As I dug deeper into Ebix, I realised that the investment case was not as binary as I initially thought it to be. Beyond my thoughts jotted down in my write-up on 14 March 2014, I realised there was a quirk in the buy-out deal Ebix made with Goldman Sachs that was most interesting and gave me the confidence to then plough the proceeds generated from the sale of the Ebix options into the stock. Despite the negative news swirling around Ebix, Goldman Sachs continued on with the due diligence and came out saying they would proceed. That proved short lived. While the deal eventually fell apart, it appeared to be mainly due to mounting public pressure and embarrassment by association rather than any tangible business negativity they found in Ebix.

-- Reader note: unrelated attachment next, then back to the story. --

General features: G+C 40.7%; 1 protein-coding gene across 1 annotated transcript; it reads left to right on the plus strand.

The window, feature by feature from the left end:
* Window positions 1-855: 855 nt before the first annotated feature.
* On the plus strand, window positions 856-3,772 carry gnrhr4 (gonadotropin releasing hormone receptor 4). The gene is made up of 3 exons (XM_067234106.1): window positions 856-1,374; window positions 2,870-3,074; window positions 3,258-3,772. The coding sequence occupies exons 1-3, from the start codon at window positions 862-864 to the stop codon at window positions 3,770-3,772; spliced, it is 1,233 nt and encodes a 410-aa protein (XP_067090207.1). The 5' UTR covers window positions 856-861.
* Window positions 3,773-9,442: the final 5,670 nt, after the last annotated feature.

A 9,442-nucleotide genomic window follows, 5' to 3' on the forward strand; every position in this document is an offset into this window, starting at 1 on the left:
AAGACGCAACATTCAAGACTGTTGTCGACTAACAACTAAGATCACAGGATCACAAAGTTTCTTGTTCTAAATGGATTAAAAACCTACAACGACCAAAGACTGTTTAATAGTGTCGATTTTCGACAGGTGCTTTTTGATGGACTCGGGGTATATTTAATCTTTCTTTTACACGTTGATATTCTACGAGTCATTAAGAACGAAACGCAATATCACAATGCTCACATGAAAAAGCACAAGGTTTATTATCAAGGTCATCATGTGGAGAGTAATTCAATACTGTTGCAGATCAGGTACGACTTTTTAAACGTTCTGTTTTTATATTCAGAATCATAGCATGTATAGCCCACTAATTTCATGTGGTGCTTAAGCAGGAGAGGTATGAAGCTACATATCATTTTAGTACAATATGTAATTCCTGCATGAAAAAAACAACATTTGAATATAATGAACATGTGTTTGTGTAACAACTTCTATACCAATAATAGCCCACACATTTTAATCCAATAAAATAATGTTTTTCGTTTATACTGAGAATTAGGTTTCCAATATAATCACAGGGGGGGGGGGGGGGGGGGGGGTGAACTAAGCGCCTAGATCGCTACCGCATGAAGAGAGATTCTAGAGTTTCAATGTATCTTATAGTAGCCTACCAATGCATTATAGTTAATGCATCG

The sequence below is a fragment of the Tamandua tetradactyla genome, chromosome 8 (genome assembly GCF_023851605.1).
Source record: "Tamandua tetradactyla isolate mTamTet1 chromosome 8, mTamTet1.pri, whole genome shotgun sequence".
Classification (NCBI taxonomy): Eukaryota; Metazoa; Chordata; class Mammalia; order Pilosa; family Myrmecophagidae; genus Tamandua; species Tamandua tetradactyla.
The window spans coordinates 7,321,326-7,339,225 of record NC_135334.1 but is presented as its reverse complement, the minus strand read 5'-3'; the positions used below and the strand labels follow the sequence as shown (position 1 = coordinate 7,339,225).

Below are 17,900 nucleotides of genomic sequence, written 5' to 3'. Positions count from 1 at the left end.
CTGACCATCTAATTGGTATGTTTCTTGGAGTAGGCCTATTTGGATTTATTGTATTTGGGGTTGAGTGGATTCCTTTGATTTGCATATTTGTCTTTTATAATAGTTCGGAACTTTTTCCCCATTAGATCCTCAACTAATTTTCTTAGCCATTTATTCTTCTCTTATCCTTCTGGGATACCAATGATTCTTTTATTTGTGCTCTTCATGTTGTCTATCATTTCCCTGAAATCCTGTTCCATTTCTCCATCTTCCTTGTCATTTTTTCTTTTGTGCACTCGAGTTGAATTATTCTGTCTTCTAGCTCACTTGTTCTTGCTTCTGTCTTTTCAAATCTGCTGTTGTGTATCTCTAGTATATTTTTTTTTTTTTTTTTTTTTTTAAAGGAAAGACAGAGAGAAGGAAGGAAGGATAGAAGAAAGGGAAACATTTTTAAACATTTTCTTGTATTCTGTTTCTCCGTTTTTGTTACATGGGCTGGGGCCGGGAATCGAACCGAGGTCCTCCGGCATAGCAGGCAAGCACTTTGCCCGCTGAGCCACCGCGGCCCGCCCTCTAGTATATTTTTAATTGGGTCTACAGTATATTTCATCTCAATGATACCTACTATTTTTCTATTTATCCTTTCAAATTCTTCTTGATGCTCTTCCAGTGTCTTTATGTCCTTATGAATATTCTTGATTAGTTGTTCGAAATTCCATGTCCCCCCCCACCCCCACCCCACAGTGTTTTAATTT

The interesting quirk that I mentioned was the fact that the going-private deal had a provision which enabled Ebix’s CEO to increase his stake rather significantly in Ebix AFTER it has gone private. Why would the architect of Ebix who allegedly perpetuated money laundering, tax fraud and cooked the books increase his stake in a sinking ship? That did not make sense to me. I would have thought the CEO, Robin Raina, would have been very keen to sell out his entire stake if there was any truth in the allegations. However, the market did not seem to take much notice of it. Along with the strength of Ebix’s financials and business, and with this important bit of information, I took the contrarian view and started purchasing the stock.

Over the past few years, I added to the position at different stages with the price ranging from US$16.10 all the way up to US$28.70. The stock price went way beyond my initial conservative price target of US$21.10 but the business remains sound and earnings, along with the price multiple outgrew what I initially assessed it to do.